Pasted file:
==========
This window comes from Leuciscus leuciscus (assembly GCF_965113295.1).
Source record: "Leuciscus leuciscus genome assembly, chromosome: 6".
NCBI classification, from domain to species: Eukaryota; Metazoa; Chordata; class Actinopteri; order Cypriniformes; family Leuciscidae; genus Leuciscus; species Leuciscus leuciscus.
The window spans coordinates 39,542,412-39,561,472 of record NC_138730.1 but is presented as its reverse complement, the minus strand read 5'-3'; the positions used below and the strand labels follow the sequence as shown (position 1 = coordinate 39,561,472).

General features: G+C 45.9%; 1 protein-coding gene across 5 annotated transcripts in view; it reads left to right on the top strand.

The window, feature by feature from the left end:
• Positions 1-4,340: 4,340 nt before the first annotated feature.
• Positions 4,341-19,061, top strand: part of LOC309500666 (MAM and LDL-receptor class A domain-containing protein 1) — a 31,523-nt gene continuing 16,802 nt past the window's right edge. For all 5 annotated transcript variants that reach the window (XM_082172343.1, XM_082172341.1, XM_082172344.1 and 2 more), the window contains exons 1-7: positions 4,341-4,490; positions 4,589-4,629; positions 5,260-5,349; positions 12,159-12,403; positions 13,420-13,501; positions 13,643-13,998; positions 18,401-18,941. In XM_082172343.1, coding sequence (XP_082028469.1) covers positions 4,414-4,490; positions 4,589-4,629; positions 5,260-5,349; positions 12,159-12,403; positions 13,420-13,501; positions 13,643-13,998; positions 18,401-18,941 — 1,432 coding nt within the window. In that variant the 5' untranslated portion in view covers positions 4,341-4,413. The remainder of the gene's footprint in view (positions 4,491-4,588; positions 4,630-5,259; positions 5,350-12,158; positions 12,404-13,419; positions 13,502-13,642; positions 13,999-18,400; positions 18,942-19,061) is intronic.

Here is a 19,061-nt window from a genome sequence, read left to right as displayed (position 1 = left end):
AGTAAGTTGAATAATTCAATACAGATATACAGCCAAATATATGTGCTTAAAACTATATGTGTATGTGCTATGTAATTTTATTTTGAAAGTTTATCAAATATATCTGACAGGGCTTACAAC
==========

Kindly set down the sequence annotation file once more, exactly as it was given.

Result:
This window comes from Leuciscus leuciscus (assembly GCF_965113295.1).
Source record: "Leuciscus leuciscus genome assembly, chromosome: 6".
NCBI classification, from domain to species: Eukaryota; Metazoa; Chordata; class Actinopteri; order Cypriniformes; family Leuciscidae; genus Leuciscus; species Leuciscus leuciscus.
The window spans coordinates 39,542,412-39,561,472 of record NC_138730.1 but is presented as its reverse complement, the minus strand read 5'-3'; the positions used below and the strand labels follow the sequence as shown (position 1 = coordinate 39,561,472).

General features: G+C 45.9%; 1 protein-coding gene across 5 annotated transcripts in view; it reads left to right on the top strand.

The window, feature by feature from the left end:
• Positions 1-4,340: 4,340 nt before the first annotated feature.
• Positions 4,341-19,061, top strand: part of LOC309500666 (MAM and LDL-receptor class A domain-containing protein 1) — a 31,523-nt gene continuing 16,802 nt past the window's right edge. For all 5 annotated transcript variants that reach the window (XM_082172343.1, XM_082172341.1, XM_082172344.1 and 2 more), the window contains exons 1-7: positions 4,341-4,490; positions 4,589-4,629; positions 5,260-5,349; positions 12,159-12,403; positions 13,420-13,501; positions 13,643-13,998; positions 18,401-18,941. In XM_082172343.1, coding sequence (XP_082028469.1) covers positions 4,414-4,490; positions 4,589-4,629; positions 5,260-5,349; positions 12,159-12,403; positions 13,420-13,501; positions 13,643-13,998; positions 18,401-18,941 — 1,432 coding nt within the window. In that variant the 5' untranslated portion in view covers positions 4,341-4,413. The remainder of the gene's footprint in view (positions 4,491-4,588; positions 4,630-5,259; positions 5,350-12,158; positions 12,404-13,419; positions 13,502-13,642; positions 13,999-18,400; positions 18,942-19,061) is intronic.

Here is a 19,061-nt window from a genome sequence, read left to right as displayed (position 1 = left end):
AGTAAGTTGAATAATTCAATACAGATATACAGCCAAATATATGTGCTTAAAACTATATGTGTATGTGCTATGTAATTTTATTTTGAAAGTTTATCAAATATATCTGACAGGGCTTACAAC